iOS Apps: Using In-App Purchases or Third Party Processing
A common question we receive is about monetization options for iOS apps. Most people are curious about the rules surrounding Apple’s in-app purchases and are hoping they can avoid giving Apple a cut of each purchase. Unfortunately Apple has strict guidelines around in-app purchases and in most cases, you will need to use them if you want to have your app approved for the App Store.
First, let’s talk about the different types of in-app purchases.
- Consumables are used for items that are meant to be used once in the app and then the user would need to make another purchase to use the item again. Consumables are used frequently in games. Examples are player lives, or an in game currency.
- Non-Consumables are purchased only once, and remain available to the user. An app might have premium features that are available as non-consumables. Once the user makes the purchase, those features will remain available to the user for as long as they have the app.
- A subscription allows a user to subscribe to a service or content that is periodically updated. Auto-Renewing subscriptions are set for a certain amount of time, commonly a month or year. Users will automatically be billed at the end of each subscription cycle until the user chooses to cancel.
- A non-renewing subscription is a subscription that won’t automatically renew after each cycle. The user will only be billed once, and at the end of the subscription the user will need to manually subscribe again to continue to receive the content.
With these four different types of purchases, Apple is able to provide different options for users to monetize their app. The unfortunate part is that Apple will take a 30% cut on all purchases. It doesn’t matter if it is a consumable or a subscription, the 30% cut is always the same.
You also need to use in-app purchases if you want to unlock any features or functionality within your app - and you cannot direct customers to purchasing mechanisms other than in-app purchases when it comes to accessing in-app content or features.
So most apps are going to fall into the above category and will be required to use in-app purchases and give Apple the 30% cut. But there are a handful or exceptions where apps can use other payment methods. They tend to be around functionality that you’re buying that are delivered outside of the app. Here are some types of apps that are allowed to use outside payment methods.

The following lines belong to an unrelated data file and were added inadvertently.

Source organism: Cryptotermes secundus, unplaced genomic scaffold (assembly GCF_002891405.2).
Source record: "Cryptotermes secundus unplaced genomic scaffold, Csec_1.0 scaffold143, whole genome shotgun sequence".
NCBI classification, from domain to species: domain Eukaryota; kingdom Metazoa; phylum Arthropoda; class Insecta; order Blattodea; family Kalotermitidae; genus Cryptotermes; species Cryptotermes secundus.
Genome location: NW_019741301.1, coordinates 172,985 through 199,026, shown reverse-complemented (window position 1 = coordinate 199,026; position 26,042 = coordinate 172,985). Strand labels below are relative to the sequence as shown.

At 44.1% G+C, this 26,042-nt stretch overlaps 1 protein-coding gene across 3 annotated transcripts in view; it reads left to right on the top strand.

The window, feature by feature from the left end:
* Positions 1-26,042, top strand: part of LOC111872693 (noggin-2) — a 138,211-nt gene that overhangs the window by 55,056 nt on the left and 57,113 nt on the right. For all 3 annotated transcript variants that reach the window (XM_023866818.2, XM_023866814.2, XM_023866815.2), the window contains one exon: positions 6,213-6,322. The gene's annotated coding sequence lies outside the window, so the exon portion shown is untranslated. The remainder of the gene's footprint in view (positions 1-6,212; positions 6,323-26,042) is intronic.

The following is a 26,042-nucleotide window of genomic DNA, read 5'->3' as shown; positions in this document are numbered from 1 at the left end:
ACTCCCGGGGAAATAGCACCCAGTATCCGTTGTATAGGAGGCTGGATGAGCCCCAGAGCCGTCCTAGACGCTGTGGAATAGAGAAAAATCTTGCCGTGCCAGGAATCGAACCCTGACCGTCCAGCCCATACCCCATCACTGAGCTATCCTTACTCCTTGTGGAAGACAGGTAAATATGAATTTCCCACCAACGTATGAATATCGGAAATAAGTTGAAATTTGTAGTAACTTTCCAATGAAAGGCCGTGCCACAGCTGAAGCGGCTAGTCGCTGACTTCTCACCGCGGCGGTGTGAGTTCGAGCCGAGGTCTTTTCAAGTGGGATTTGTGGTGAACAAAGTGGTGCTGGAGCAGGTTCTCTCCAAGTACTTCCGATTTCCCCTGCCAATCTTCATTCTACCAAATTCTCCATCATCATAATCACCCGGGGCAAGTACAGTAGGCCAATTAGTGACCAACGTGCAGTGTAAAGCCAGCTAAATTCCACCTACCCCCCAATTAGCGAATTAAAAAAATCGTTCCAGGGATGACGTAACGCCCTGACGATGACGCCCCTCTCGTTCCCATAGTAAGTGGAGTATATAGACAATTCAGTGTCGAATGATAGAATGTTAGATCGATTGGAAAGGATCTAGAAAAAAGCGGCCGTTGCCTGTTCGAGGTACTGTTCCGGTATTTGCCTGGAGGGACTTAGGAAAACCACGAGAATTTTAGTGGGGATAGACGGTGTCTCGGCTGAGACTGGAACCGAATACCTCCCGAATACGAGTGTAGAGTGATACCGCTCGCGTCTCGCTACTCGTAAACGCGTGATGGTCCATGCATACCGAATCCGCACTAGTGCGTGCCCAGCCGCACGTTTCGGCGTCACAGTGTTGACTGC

- Apps can allow users to access previously purchased content or subscription content. Specifically this is for magazines, newspapers, books, audio, music, or video content.
- Apps that have multiple platforms may allow users to access content, features, or subscriptions that they have already acquired on other platforms or websites. These items will also need to be included as in-app purchases within the app though.
- If you sell your app directly to organizations or groups for their employees or students to use, then you are allowed to use purchase methods in addition to in-app purchases. Any purchases by a consumer, single user, or family must use in-app purchases.
- If your app enables the purchase of real time experiences between two individuals, you may use payment methods outside of in-app purchases. Examples of this include tutoring, medical consultations, real estate, or fitness training. One to few and one to many real time experiences must use in-app purchases.
Goods and Services Outside of the App
- If your app enables users to purchase physical goods or services that will be consumed outside of the app, then you MUST use purchase methods other than in-app purchases.
Free Stand-alone Apps
- If you have a free app that acts as a stand-alone companion to a paid web based tool, then you do not need to use in-app purchases. But you are not allowed to have any purchasing inside of the app, or calls to action for purchase outside of the app.
So in most cases your app will need to use in-app purchases, but it is important to double check the above list to see if your app qualifies for one of the few exceptions which would save you from having to give Apple 30% of each purchase.